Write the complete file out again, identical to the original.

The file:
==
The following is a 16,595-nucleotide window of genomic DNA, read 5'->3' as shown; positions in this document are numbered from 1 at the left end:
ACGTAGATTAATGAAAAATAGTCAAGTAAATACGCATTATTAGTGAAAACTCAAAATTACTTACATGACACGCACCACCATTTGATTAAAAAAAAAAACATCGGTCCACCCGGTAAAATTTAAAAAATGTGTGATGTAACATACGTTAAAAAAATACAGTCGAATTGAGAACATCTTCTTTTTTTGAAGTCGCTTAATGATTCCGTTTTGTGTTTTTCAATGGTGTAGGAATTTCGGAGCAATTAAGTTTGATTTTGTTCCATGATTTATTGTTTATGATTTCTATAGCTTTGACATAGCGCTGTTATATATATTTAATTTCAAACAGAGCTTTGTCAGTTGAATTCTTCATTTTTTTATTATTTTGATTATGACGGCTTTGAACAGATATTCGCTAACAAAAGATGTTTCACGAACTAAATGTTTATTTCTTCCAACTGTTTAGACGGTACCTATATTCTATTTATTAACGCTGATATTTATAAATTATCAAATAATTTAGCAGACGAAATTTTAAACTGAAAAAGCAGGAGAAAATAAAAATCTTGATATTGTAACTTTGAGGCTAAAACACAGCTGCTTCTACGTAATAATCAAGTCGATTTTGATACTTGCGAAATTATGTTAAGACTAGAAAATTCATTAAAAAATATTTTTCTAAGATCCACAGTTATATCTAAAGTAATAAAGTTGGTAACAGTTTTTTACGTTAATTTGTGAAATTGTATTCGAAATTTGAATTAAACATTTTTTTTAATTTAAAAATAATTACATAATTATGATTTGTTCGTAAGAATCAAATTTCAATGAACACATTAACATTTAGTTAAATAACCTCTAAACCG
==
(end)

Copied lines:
The following is a 16,595-nucleotide window of genomic DNA, read 5'->3' as shown; positions in this document are numbered from 1 at the left end:
ACGTAGATTAATGAAAAATAGTCAAGTAAATACGCATTATTAGTGAAAACTCAAAATTACTTACATGACACGCACCACCATTTGATTAAAAAAAAAAACATCGGTCCACCCGGTAAAATTTAAAAAATGTGTGATGTAACATACGTTAAAAAAATACAGTCGAATTGAGAACATCTTCTTTTTTTGAAGTCGCTTAATGATTCCGTTTTGTGTTTTTCAATGGTGTAGGAATTTCGGAGCAATTAAGTTTGATTTTGTTCCATGATTTATTGTTTATGATTTCTATAGCTTTGACATAGCGCTGTTATATATATTTAATTTCAAACAGAGCTTTGTCAGTTGAATTCTTCATTTTTTTATTATTTTGATTATGACGGCTTTGAACAGATATTCGCTAACAAAAGATGTTTCACGAACTAAATGTTTATTTCTTCCAACTGTTTAGACGGTACCTATATTCTATTTATTAACGCTGATATTTATAAATTATCAAATAATTTAGCAGACGAAATTTTAAACTGAAAAAGCAGGAGAAAATAAAAATCTTGATATTGTAACTTTGAGGCTAAAACACAGCTGCTTCTACGTAATAATCAAGTCGATTTTGATACTTGCGAAATTATGTTAAGACTAGAAAATTCATTAAAAAATATTTTTCTAAGATCCACAGTTATATCTAAAGTAATAAAGTTGGTAACAGTTTTTTACGTTAATTTGTGAAATTGTATTCGAAATTTGAATTAAACATTTTTTTTAATTTAAAAATAATTACATAATTATGATTTGTTCGTAAGAATCAAATTTCAATGAACACATTAACATTTAGTTAAATAACCTCTAAACCG